You can't, and the Times-Picayune gets it. You can't get readers to pay for online content, unless you are one of a very select few papers. And it's harder competing for the interest of readers with gray pages when Apple keeps developing newer and shinier toys to entice people to get their news in other ways.

The alternative, until now, has been the Gannett model — cut until you see bone, at which point, you get yourself a saw and keep going — or just closing up outright. True, there's a problem for papers with "daily" in the flag suddenly going non-daily, but the ability to produce more in-depth content, and regulate day-to-day news to the Web, is probably the best idea going right now, and the only one that encourages print and online to complement each other, instead of undercutting one another.

Or else, in the words of a colleague, we can just prepare for the day when we have to tell our grandchildren what we did for a living "without sounding like our grandparents trying to explain their jobs in the typing pool or as switchboard operators."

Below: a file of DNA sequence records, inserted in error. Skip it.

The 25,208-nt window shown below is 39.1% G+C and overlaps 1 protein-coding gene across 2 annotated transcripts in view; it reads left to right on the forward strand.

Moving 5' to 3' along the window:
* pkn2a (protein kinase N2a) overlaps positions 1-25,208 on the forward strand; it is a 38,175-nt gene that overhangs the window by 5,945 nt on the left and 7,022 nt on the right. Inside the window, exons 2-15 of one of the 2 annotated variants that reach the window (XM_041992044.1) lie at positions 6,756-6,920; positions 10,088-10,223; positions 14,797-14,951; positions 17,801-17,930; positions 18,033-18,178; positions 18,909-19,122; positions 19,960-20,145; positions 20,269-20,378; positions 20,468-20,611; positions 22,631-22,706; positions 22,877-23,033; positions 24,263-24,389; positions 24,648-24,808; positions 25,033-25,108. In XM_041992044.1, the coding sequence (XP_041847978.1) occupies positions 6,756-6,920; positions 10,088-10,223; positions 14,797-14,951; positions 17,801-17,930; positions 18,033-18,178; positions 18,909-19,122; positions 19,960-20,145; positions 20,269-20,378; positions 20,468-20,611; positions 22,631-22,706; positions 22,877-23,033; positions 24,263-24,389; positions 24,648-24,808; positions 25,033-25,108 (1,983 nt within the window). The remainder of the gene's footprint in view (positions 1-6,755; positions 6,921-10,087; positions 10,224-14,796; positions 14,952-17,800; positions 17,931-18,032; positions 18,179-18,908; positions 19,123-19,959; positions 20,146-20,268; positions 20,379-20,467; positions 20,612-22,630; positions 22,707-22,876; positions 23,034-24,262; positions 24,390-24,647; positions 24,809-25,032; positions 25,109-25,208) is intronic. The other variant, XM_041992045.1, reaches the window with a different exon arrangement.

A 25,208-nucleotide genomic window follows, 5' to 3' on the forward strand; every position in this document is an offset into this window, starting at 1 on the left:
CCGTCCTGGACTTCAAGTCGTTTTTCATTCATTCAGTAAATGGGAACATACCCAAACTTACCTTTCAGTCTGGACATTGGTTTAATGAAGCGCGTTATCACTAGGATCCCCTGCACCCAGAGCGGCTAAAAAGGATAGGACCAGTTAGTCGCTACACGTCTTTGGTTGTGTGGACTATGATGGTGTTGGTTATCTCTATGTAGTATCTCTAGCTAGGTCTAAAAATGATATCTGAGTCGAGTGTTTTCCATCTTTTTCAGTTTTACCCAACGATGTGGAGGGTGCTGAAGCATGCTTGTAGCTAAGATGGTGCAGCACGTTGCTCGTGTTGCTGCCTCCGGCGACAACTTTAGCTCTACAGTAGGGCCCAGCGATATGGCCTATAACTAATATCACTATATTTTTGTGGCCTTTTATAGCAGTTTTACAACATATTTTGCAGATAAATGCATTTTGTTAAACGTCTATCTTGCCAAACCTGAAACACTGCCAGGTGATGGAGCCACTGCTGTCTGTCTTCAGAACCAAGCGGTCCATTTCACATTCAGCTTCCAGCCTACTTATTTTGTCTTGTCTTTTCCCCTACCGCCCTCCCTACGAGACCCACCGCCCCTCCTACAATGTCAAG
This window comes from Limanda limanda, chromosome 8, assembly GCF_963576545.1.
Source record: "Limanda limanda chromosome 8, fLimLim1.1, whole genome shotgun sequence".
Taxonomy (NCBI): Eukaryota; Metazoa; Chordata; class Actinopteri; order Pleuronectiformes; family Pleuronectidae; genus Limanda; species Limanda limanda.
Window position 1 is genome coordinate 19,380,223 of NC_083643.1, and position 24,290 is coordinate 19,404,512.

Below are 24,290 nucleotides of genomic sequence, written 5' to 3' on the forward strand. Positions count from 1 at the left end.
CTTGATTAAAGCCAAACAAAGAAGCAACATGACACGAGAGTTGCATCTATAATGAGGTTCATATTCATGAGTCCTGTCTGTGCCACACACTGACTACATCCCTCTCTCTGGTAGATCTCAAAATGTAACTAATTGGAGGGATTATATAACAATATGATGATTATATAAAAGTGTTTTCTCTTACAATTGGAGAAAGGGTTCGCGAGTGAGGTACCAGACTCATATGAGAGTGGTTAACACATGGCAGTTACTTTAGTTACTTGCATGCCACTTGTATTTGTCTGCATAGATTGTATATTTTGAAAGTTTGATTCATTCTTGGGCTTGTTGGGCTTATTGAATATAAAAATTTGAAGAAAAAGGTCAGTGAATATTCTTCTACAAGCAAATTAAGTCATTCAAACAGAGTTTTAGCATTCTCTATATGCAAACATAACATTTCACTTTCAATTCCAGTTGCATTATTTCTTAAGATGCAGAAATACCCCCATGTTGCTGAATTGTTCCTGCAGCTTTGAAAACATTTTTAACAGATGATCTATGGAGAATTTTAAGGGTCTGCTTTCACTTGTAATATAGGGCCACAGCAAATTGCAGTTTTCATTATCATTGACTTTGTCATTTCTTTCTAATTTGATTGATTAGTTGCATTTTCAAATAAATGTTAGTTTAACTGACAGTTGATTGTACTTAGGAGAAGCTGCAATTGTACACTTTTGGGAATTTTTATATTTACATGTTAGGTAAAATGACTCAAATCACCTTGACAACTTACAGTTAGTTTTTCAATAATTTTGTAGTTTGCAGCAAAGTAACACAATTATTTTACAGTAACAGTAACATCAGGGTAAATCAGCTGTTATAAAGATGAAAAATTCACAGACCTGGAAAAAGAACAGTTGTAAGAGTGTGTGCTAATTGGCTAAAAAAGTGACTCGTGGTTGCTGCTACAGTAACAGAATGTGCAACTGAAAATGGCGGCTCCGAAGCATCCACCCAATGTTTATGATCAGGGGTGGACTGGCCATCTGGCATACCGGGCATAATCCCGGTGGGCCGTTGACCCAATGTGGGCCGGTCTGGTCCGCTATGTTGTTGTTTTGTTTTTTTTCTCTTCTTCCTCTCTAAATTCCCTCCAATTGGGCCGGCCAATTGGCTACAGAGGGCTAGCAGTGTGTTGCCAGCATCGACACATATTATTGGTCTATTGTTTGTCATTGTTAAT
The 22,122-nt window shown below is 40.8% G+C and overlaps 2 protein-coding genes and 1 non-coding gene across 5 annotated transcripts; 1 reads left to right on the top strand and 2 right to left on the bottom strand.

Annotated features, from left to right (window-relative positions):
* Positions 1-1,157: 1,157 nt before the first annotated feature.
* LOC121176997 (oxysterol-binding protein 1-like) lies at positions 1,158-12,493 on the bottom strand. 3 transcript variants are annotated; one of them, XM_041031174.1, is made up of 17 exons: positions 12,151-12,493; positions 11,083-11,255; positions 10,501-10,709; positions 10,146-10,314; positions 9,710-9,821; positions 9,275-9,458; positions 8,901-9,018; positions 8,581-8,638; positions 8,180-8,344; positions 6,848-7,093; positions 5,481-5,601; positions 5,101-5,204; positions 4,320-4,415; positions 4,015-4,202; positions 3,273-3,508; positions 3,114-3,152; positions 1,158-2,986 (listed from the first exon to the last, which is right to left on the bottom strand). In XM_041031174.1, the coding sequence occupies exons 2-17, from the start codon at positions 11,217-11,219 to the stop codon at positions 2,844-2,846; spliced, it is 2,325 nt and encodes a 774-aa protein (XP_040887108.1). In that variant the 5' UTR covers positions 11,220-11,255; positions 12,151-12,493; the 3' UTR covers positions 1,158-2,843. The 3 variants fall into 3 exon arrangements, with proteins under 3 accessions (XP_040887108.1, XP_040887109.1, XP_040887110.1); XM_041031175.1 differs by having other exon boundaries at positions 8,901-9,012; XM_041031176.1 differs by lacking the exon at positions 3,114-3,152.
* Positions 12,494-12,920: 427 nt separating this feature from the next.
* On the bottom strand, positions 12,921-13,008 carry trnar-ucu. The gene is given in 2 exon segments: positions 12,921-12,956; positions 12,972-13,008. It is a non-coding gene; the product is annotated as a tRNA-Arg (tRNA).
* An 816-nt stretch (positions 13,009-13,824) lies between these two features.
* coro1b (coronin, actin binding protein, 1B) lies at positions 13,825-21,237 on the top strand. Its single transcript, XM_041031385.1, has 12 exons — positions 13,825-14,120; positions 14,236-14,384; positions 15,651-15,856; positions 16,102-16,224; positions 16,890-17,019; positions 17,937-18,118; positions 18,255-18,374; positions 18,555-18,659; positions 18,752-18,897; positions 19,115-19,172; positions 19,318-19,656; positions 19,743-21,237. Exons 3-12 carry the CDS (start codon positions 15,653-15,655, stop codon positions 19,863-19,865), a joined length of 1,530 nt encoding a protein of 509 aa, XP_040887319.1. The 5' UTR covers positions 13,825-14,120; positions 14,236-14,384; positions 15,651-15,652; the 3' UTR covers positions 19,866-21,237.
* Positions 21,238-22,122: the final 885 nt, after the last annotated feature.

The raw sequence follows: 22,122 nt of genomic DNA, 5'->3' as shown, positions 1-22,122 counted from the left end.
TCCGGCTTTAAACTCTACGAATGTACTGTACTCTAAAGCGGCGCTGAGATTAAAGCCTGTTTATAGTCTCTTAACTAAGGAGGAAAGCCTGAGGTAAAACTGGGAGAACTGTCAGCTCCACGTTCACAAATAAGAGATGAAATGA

I'm even more irreverent on Twitter @joe_arney.

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There's no news on Mondays, anyway

By

Back to Top Comments Email Print

Latest News

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There are a lot of people grieving about the state of print media in the wake of the Times-Picayune's decision to no longer publish a print edition seven days a week. Call me a nihilist, if you insist (I've been called far worse things), but I say, "What took so long?"

Can you believe this used to be one the top moneymaker in a newspaper? It was only a matter of time before someone found a better way to sell his crap.
Can you believe this used to be one the top moneymaker in a newspaper? It was only a matter of time before someone found a better way to sell his crap.